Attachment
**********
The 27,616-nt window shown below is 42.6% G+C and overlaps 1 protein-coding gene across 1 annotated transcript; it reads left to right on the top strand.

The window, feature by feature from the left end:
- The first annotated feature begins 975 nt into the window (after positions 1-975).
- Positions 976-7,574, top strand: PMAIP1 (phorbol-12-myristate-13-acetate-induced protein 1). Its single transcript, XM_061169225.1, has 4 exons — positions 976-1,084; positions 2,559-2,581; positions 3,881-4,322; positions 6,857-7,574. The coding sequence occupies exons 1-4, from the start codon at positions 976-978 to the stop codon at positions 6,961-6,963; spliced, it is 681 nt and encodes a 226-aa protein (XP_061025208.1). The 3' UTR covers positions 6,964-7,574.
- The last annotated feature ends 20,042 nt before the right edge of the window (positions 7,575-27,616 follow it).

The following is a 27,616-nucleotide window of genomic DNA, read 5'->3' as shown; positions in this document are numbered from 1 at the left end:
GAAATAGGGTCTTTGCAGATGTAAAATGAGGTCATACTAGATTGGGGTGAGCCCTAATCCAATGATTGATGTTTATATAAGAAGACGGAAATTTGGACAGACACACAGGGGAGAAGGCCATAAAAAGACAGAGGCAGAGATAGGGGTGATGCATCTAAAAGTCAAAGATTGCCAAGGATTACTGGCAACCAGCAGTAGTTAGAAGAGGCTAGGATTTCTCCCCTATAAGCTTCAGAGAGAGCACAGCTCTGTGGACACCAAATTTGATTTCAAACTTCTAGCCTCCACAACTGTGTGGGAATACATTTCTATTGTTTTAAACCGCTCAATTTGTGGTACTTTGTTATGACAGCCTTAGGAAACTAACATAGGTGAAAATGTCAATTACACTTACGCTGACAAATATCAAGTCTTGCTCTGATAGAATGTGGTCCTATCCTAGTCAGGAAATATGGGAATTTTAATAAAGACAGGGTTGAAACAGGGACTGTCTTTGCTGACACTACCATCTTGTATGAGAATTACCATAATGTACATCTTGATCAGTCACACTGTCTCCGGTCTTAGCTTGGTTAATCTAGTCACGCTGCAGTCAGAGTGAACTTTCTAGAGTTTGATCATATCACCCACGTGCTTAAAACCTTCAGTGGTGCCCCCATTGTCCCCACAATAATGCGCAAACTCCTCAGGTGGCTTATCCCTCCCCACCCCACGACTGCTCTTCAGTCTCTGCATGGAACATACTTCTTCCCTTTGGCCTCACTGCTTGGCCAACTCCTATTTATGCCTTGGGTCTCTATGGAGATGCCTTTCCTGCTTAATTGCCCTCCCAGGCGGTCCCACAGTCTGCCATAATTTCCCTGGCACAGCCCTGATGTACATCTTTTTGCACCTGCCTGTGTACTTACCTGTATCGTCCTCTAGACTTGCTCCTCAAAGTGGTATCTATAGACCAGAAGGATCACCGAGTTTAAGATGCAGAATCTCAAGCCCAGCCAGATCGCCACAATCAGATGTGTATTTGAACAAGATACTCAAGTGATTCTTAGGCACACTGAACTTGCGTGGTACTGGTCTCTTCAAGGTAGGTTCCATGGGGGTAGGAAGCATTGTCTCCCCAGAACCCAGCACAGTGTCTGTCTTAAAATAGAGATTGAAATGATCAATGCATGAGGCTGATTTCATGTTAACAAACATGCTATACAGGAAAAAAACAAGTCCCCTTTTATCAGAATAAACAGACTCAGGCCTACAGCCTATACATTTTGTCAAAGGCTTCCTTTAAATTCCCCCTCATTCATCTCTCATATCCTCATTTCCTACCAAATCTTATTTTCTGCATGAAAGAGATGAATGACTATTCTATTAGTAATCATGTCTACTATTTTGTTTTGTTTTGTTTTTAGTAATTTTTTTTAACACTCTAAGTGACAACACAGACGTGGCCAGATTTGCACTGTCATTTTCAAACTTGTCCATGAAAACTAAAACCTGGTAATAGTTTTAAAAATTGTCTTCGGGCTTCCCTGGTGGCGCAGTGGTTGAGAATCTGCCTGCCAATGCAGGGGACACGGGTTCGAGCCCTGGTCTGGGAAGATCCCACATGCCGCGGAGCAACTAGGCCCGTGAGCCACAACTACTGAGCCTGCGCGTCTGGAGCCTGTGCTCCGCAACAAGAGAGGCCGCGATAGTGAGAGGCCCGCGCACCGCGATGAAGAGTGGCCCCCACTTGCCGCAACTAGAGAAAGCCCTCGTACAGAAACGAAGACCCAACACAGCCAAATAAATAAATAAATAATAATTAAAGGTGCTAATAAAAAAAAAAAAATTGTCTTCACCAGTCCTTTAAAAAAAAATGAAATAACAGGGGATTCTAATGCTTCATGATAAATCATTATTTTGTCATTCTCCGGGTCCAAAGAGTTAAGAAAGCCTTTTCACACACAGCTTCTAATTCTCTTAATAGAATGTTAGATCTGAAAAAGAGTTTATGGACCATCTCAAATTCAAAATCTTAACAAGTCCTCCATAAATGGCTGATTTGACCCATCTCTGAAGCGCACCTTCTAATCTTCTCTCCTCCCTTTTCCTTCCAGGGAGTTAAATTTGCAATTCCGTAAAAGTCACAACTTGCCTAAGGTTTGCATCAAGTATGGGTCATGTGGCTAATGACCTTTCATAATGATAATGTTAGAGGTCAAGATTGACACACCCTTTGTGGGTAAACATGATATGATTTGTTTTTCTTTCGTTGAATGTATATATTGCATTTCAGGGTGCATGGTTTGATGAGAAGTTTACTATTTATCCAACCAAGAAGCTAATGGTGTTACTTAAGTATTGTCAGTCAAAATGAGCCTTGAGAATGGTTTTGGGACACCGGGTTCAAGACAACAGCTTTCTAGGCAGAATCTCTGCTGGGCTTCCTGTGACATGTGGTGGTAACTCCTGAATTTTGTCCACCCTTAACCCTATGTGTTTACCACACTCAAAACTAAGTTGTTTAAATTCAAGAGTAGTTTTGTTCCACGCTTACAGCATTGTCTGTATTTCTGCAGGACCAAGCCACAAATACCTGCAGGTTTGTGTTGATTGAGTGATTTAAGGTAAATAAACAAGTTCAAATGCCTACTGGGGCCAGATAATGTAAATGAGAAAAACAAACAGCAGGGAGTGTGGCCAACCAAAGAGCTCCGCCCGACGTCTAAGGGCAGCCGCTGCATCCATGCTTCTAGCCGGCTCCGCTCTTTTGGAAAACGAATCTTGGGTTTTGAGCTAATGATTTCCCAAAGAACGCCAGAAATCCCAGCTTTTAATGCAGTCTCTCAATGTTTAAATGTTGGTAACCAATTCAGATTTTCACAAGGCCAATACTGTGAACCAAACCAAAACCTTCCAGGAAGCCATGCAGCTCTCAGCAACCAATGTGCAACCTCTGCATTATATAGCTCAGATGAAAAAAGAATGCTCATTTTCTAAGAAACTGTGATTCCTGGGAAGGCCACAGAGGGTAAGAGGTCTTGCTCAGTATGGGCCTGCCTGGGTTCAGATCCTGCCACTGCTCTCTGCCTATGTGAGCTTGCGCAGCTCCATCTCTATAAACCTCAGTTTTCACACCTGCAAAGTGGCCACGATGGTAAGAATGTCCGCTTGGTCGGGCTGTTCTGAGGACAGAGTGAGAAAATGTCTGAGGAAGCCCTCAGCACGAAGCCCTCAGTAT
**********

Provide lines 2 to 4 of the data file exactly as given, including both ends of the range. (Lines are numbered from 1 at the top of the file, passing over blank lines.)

The window, feature by feature from the left end:
- The first annotated feature begins 975 nt into the window (after positions 1-975).
- Positions 976-7,574, top strand: PMAIP1 (phorbol-12-myristate-13-acetate-induced protein 1). Its single transcript, XM_061169225.1, has 4 exons — positions 976-1,084; positions 2,559-2,581; positions 3,881-4,322; positions 6,857-7,574. The coding sequence occupies exons 1-4, from the start codon at positions 976-978 to the stop codon at positions 6,961-6,963; spliced, it is 681 nt and encodes a 226-aa protein (XP_061025208.1). The 3' UTR covers positions 6,964-7,574.